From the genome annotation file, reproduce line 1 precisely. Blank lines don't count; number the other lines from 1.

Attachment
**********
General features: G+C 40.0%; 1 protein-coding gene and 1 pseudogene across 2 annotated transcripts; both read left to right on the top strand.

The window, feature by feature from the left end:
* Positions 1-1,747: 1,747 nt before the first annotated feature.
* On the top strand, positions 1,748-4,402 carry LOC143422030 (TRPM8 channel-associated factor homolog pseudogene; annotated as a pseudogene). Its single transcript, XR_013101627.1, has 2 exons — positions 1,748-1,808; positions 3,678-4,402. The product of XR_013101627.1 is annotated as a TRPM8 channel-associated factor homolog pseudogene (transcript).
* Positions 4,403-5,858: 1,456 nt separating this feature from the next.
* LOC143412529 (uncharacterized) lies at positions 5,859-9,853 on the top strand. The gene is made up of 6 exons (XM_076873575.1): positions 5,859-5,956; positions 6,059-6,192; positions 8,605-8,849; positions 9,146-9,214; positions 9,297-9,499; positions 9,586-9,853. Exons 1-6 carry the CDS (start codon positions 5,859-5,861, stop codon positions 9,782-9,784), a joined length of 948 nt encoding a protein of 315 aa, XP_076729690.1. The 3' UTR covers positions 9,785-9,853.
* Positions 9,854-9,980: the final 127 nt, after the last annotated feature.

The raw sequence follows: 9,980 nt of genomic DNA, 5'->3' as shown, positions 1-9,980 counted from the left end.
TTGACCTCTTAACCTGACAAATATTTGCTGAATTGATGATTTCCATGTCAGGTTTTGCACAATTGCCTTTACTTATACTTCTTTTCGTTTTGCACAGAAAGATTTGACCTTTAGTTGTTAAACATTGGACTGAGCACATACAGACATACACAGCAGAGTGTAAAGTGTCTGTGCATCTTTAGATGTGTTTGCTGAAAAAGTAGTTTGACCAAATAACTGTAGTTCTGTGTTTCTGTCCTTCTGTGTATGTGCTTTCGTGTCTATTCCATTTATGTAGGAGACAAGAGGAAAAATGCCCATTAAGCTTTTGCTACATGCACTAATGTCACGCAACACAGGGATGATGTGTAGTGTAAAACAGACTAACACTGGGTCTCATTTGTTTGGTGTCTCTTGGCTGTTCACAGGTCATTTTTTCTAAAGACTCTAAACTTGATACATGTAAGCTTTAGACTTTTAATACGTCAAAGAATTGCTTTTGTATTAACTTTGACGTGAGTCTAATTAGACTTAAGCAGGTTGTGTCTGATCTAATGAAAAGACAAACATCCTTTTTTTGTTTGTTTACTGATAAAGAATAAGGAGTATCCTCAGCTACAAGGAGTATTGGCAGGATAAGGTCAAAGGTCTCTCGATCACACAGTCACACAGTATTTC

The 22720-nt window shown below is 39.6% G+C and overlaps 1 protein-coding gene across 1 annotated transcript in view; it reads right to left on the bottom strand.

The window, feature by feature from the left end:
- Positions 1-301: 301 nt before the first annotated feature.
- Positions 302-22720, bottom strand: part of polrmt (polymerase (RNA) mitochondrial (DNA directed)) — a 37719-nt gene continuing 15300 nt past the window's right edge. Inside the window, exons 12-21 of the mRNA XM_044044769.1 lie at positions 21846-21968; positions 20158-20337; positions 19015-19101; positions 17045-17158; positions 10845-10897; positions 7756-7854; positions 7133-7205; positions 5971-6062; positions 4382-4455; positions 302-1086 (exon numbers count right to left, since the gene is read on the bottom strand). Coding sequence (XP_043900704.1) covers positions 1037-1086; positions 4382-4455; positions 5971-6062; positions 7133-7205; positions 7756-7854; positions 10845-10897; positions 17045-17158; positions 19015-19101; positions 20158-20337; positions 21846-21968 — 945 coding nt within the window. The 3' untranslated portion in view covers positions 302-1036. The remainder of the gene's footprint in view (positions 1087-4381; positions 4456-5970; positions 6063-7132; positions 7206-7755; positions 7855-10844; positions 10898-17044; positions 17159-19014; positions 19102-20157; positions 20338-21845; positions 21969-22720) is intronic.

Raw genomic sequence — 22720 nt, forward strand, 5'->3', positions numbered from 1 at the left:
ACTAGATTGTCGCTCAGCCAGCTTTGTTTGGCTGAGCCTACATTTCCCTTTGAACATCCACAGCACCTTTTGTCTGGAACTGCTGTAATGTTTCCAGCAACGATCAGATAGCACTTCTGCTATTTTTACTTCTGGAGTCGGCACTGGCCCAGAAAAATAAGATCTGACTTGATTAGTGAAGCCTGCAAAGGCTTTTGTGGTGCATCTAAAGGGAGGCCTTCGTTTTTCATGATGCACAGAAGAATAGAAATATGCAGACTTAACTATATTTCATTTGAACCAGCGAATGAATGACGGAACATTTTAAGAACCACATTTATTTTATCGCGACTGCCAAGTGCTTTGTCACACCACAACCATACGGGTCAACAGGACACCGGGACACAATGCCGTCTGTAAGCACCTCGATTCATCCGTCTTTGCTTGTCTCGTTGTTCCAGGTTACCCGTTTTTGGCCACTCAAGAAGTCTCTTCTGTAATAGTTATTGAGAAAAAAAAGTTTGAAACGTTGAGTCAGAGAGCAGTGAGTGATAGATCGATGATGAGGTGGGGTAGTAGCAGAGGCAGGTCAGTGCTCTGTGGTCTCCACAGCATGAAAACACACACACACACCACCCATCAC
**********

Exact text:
General features: G+C 40.0%; 1 protein-coding gene and 1 pseudogene across 2 annotated transcripts; both read left to right on the top strand.